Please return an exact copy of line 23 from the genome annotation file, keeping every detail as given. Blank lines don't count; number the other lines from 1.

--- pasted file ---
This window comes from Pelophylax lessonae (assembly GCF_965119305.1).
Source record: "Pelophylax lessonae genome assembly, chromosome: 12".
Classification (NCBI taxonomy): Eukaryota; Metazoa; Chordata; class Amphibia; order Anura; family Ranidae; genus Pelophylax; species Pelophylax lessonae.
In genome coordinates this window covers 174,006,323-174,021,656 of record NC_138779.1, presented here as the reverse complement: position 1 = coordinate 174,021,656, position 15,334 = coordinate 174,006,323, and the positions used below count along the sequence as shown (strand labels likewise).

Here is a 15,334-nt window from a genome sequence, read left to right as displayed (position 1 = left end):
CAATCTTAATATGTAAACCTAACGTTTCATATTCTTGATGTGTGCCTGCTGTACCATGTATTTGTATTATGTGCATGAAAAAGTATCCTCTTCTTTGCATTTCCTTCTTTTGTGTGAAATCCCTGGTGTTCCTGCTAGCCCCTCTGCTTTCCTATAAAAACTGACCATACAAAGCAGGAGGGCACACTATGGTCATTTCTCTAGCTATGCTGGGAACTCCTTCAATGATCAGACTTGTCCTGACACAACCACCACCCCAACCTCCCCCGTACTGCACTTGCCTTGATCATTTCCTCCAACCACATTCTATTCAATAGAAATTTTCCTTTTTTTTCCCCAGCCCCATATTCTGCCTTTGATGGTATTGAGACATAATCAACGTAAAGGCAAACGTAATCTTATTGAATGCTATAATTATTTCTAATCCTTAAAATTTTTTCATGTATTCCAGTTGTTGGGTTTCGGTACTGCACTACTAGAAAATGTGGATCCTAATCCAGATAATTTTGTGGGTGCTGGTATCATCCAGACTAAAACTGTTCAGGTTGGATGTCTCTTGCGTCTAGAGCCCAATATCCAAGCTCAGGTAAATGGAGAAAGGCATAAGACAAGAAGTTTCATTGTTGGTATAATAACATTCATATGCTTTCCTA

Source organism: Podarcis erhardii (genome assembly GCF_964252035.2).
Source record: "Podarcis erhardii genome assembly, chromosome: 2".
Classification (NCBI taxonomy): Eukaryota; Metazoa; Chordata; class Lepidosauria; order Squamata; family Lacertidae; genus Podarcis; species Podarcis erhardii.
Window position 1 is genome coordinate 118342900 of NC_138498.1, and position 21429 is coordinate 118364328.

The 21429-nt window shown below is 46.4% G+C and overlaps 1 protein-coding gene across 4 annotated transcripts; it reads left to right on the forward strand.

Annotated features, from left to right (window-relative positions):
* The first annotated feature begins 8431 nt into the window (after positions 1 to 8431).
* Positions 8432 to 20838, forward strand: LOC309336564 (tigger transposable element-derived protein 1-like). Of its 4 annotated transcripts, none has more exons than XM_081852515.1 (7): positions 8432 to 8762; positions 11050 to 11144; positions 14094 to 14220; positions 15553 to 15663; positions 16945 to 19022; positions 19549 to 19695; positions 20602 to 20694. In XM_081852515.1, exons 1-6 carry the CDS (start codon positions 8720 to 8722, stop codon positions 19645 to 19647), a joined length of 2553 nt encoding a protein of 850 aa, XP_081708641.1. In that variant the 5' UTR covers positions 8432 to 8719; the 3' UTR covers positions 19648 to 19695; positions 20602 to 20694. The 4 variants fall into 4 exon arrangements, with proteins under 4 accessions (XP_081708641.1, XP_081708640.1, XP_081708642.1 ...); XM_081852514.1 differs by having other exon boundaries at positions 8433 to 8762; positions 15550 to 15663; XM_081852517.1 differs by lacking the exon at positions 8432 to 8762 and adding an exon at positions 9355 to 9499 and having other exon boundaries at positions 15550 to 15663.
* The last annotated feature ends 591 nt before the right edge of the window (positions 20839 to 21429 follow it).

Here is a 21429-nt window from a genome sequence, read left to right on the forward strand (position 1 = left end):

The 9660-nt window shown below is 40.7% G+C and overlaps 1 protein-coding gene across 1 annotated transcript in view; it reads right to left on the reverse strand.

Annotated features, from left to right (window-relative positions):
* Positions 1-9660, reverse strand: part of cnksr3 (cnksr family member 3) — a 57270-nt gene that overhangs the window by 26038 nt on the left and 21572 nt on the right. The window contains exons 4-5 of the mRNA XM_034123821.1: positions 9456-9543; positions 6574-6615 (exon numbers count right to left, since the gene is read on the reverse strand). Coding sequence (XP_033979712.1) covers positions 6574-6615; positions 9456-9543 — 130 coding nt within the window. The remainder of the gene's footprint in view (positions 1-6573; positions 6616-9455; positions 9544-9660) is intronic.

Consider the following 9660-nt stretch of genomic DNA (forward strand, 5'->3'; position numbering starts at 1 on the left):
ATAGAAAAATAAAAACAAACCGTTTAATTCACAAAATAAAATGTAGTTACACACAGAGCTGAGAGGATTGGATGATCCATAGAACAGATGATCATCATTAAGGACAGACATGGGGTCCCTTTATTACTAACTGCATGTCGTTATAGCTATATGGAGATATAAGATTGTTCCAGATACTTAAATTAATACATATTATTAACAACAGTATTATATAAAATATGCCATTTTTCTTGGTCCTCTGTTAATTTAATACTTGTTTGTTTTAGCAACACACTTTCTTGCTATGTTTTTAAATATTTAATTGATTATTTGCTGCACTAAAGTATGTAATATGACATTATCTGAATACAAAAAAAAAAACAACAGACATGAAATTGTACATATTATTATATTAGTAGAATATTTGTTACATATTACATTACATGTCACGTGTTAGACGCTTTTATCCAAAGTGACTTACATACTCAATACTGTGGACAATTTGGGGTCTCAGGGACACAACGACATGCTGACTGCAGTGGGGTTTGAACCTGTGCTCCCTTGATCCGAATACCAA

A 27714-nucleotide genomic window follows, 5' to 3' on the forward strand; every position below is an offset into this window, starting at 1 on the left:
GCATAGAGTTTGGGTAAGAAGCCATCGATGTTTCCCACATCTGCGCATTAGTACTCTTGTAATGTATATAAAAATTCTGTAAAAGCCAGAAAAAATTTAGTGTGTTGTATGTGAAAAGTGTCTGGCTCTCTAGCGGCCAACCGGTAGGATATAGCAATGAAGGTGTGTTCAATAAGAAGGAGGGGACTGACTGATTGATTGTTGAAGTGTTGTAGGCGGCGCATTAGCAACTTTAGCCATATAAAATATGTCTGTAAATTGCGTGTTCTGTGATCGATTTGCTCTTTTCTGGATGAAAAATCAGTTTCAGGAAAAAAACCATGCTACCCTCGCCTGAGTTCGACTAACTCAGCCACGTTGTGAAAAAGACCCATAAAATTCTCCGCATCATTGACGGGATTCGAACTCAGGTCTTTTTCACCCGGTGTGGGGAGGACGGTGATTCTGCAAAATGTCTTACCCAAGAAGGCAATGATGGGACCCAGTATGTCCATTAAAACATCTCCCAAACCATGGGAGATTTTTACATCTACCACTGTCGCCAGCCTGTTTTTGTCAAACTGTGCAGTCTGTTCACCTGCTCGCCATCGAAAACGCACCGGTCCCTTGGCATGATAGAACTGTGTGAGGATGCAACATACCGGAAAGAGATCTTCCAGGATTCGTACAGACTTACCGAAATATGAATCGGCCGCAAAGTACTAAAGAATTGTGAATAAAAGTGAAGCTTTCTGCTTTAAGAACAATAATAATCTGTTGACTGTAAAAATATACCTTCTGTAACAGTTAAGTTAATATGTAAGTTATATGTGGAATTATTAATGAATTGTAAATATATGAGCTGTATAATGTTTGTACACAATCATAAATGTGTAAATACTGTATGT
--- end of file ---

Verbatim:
GCATAGAGTTTGGGTAAGAAGCCATCGATGTTTCCCACATCTGCGCATTAGTACTCTTGTAATGTATATAAAAATTCTGTAAAAGCCAGAAAAAATTTAGTGTGTTGTATGTGAAAAGTGTCTGGCTCTCTAGCGGCCAACCGGTAGGATATAGCAATGAAGGTGTGTTCAATAAGAAGGAGGGGACTGACTGATTGATTGTTGAAGTGTTGTAGGCGGCGCATTAGCAACTTTAGCCATATAAAATATGTCTGTAAATTGCGTGTTCTGTGATCGATTTGCTCTTTTCTGGATGAAAAATCAGTTTCAGGAAAAAAACCATGCTACCCTCGCCTGAGTTCGACTAACTCAGCCACGTTGTGAAAAAGACCCATAAAATTCTCCGCATCATTGACGGGATTCGAACTCAGGTCTTTTTCACCCGGTGTGGGGAGGACGGTGATTCTGCAAAATGTCTTACCCAAGAAGGCAATGATGGGACCCAGTATGTCCATTAAAACATCTCCCAAACCATGGGAGATTTTTACATCTACCACTGTCGCCAGCCTGTTTTTGTCAAACTGTGCAGTCTGTTCACCTGCTCGCCATCGAAAACGCACCGGTCCCTTGGCATGATAGAACTGTGTGAGGATGCAACATACCGGAAAGAGATCTTCCAGGATTCGTACAGACTTACCGAAATATGAATCGGCCGCAAAGTACTAAAGAATTGTGAATAAAAGTGAAGCTTTCTGCTTTAAGAACAATAATAATCTGTTGACTGTAAAAATATACCTTCTGTAACAGTTAAGTTAATATGTAAGTTATATGTGGAATTATTAATGAATTGTAAATATATGAGCTGTATAATGTTTGTACACAATCATAAATGTGTAAATACTGTATGT